How LAFC’s District 9 Ultras are swinging the American fandom for fences

How LAFC’s District 9 Ultras are swinging the American fandom for fences

American ultras can always count on a lot of ridicule and hate comments on the Internet. They inspire in me the same sympathy I feel with the Dutch fanatics. Trying to build something beautiful in the supporter sector in a culture that is currently at odds with it. Admirable, even if it sometimes feels like trying to swim down a waterfall. Anyone who wants to try it with heart and soul out of love for the world, automatically gets my respect. Visiting ultras in the United States is definitely on my to-do list.

The team I want to talk about the most is LAFC’s District 9 Ultras. Although the club has only been around for a few years, the Ultras have already built a reputation as a well-known group in America. A request for reconciliation was answered positively and we are planning a meeting the evening before the city derby against the LA Galaxy. Three members and one involved since the group’s inception And In the LAFC fan world, I sit down at a restaurant in Little Tokyo to talk about their team, their club and the American fan experience.

Chivas America

At first glance, one can immediately notice that the clothes are in good condition today. Supporters shirts from LAFC, club, adidas and tattoos from Stone Island. The same feeling persists when we start talking about football. The four people in front of me are from Mexico. For many of them, that background is the reason they are here. The founders of District 9 Ultras were active in Chivas USA in the past.

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It is the sister club of Mexican top club Chivas Guadalajara. Although the club had some supporters, it was not an undeserved success. In 2014, after 10 years, the plug was pulled from the project. The club’s rights – that’s how it goes in America – were later picked up by LAFC. It took years for the club to really get off the ground. As a result, supporters had a unique opportunity to influence the identity of the newly formed club from the first moment.

Social club

This premise led to three key points that made the club what it is today. Before building the stadium, the Ultras traveled to Europe to see how other clubs were doing. Borussia Dortmund in particular was a great source of inspiration. Proponents made tough demands to build ‘their’ grandeur. As steep a structure as possible with standing areas. Due to rising metal prices, this ultimately cost the club millions, but the demand was negotiable for supporters. Grandstand design is exactly what ultras want now: built for craziness.

The second problem to deal with is the supporter style in the stands. LAFC’s supporters, like many American clubs, are made up of many Mexican and other Hispanic immigrants. At the same time, a trip to Europe also provided a lot of inspiration. It is a hybrid between Latin American barra bravas and European ultras. As a result, there are many Spanish-language songs with a somewhat European feel.

Perhaps the most important is the third point on which proponents have given so much energy. It was clear from the start that LAFC wanted to become a community club. Supporters must become the beating heart of the club. It also deliberately contrasts with the LA Galaxy, which focuses more on the upper echelons of society. At LAFC, under pressure from the ultras, they keep ticket prices as low as possible. All are welcome regardless of gender or appearance. For example, many women can be seen in LAFC’s frenetic grandstand.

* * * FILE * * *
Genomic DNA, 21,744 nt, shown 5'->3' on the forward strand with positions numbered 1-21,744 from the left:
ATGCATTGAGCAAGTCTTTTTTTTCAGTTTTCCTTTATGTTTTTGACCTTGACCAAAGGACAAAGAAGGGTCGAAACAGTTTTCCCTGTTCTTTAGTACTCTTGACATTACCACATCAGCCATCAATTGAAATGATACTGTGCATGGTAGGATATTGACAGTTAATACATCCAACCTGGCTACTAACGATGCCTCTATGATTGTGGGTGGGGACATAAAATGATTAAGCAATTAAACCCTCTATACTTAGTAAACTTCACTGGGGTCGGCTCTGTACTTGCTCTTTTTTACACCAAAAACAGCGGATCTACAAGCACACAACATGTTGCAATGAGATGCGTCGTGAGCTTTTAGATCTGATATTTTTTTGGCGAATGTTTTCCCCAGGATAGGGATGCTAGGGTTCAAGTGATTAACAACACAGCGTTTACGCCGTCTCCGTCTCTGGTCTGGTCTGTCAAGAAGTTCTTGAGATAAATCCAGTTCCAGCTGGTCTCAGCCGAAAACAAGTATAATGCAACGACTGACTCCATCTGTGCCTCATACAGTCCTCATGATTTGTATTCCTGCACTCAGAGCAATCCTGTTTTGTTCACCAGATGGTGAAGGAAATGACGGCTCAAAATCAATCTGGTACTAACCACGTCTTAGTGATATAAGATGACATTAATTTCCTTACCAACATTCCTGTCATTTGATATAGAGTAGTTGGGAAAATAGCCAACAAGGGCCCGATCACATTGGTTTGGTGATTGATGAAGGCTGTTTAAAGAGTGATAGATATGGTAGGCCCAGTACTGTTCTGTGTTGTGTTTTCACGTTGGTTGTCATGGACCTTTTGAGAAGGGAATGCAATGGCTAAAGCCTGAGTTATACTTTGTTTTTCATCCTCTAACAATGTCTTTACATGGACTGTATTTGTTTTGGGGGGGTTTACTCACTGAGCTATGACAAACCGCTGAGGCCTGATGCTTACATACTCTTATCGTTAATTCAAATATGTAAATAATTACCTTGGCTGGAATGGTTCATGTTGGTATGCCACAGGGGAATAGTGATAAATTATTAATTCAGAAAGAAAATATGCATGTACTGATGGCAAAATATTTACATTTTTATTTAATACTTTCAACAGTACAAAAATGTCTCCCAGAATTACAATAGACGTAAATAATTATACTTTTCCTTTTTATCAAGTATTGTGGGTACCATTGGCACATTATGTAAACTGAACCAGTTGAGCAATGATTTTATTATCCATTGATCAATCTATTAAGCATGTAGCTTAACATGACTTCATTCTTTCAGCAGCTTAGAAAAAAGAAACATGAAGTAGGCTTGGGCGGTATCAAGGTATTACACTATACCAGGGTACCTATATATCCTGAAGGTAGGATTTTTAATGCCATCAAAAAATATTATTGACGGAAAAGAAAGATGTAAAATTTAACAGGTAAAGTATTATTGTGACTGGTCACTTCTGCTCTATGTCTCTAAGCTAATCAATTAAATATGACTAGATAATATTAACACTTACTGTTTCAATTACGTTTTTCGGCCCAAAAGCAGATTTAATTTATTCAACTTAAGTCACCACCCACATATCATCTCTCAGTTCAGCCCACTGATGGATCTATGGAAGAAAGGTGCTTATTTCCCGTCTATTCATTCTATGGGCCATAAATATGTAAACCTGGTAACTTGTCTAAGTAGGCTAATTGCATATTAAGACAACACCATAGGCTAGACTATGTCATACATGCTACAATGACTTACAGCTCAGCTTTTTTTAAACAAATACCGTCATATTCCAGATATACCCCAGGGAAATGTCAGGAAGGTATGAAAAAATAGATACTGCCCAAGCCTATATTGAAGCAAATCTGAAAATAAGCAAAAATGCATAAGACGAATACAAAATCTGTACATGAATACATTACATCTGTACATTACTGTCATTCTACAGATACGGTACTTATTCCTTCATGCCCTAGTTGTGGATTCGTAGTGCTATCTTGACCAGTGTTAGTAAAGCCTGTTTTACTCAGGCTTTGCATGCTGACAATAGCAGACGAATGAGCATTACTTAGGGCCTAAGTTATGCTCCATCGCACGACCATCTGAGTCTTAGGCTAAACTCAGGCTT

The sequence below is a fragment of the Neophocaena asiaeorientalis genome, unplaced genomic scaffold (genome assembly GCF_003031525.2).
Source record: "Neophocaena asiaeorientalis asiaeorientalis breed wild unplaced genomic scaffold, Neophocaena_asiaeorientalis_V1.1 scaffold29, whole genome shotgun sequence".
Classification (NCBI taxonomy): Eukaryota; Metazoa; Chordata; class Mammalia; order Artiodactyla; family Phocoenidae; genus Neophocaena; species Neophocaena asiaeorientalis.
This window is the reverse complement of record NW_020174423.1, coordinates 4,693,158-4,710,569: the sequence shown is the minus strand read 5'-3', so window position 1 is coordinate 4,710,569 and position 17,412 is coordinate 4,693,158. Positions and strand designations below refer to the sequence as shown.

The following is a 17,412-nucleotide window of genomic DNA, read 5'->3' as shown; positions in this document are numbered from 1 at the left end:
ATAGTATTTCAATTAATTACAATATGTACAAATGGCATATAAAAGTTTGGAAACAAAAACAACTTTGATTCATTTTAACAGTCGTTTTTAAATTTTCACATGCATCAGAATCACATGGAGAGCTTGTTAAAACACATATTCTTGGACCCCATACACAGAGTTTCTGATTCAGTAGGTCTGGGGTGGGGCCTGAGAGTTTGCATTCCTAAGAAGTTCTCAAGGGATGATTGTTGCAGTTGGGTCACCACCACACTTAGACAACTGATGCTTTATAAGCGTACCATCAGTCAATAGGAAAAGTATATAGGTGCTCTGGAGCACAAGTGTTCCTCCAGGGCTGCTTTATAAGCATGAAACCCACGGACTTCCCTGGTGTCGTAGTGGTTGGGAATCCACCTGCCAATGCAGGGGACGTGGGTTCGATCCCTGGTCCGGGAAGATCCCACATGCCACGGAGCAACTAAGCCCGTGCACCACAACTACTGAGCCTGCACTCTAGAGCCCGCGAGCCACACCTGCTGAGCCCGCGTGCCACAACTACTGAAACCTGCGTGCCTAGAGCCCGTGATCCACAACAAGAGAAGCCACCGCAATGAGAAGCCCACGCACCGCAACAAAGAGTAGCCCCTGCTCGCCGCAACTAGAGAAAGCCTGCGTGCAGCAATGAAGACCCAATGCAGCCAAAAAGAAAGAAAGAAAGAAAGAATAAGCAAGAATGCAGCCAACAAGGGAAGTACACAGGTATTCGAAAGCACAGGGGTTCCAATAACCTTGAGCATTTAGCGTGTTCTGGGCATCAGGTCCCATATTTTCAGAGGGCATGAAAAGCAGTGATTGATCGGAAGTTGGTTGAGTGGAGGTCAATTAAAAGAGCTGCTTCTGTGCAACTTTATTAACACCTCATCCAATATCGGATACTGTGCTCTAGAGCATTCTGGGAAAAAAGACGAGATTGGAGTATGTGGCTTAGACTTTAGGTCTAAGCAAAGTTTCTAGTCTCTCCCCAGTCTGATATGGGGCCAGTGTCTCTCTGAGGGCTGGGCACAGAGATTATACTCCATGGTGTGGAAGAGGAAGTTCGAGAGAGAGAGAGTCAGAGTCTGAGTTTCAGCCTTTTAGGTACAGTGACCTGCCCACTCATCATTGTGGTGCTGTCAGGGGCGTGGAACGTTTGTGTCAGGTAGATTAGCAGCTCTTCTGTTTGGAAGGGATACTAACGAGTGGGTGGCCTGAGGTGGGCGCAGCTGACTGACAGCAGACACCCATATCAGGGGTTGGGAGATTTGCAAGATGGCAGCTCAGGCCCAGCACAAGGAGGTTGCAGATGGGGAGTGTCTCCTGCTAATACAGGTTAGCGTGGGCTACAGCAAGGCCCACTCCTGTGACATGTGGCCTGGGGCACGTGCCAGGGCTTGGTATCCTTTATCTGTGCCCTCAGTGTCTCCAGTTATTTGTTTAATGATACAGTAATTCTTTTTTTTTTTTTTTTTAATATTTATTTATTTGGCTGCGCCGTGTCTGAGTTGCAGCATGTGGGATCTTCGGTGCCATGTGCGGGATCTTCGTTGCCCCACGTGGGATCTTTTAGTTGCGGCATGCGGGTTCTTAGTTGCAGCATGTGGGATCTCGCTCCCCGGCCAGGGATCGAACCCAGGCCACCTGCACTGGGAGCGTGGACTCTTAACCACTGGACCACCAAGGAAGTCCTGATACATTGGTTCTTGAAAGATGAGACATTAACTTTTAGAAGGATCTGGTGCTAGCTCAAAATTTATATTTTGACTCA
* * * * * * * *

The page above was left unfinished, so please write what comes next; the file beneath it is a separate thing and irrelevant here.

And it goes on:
Time to learn

All this effort paid off. In the club’s six years (minus the two Covid seasons), the District 9 Ultras, along with some other groups at the club, have built a reputation that surpasses that of any other American club. They put themselves on the map with some great tifos and pyro activities. They fight for better arrangements for supporters for all clubs.

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However, more importantly, videos of the good atmosphere on the ground. It’s not just a small group of ultras doing crazy things, but the whole narrow side gives off a lot of gas. It is somewhat reminiscent of Central and South America. The ultras themselves can put this victory into perspective more soberly. “Although we are now 100 years old, we started with the passion of five people“. Numbers aren’t the most important thing; the right attitude and identity do. Not all Americans understand this attitude, but the Ultras of District 9 can’t do much with it.”It’s time for them to learn. There are no two ways about it“.


But not everyone is a fan of ‘Small World’. The biggest criticism the Ultras face from the outside world and other American supporters is that it’s all a bit plastic. After all, the club has only been around for 6 years and from a sporting point of view, there are only glory days. One criticism is that Ultras can’t do a bit. Your club’s founding year is something that you, the supporters, have little influence on. It’s also understandable that the Ultras of District 9 have nothing to do with the LA Galaxy. The tremendous energy of the rabid (predominantly) Latino fans in LA seems to be fully activated now. There’s really no reason to think it’s going to slow down.

The group looks anything but plastic to me this evening. In front of me are four men with a love for LAFC and respect for the ultra world. No different than what I’ve experienced in countries across Europe. In the rest of the country, the way LAFC’s Ultras enjoy the game seems to be following suit. It could be the beginning of a turning point in the American soccer experience. An achievement that can only be regarded with respect. District 9 Ultra is on a mission to change the landscape of American fandom. Cheers!

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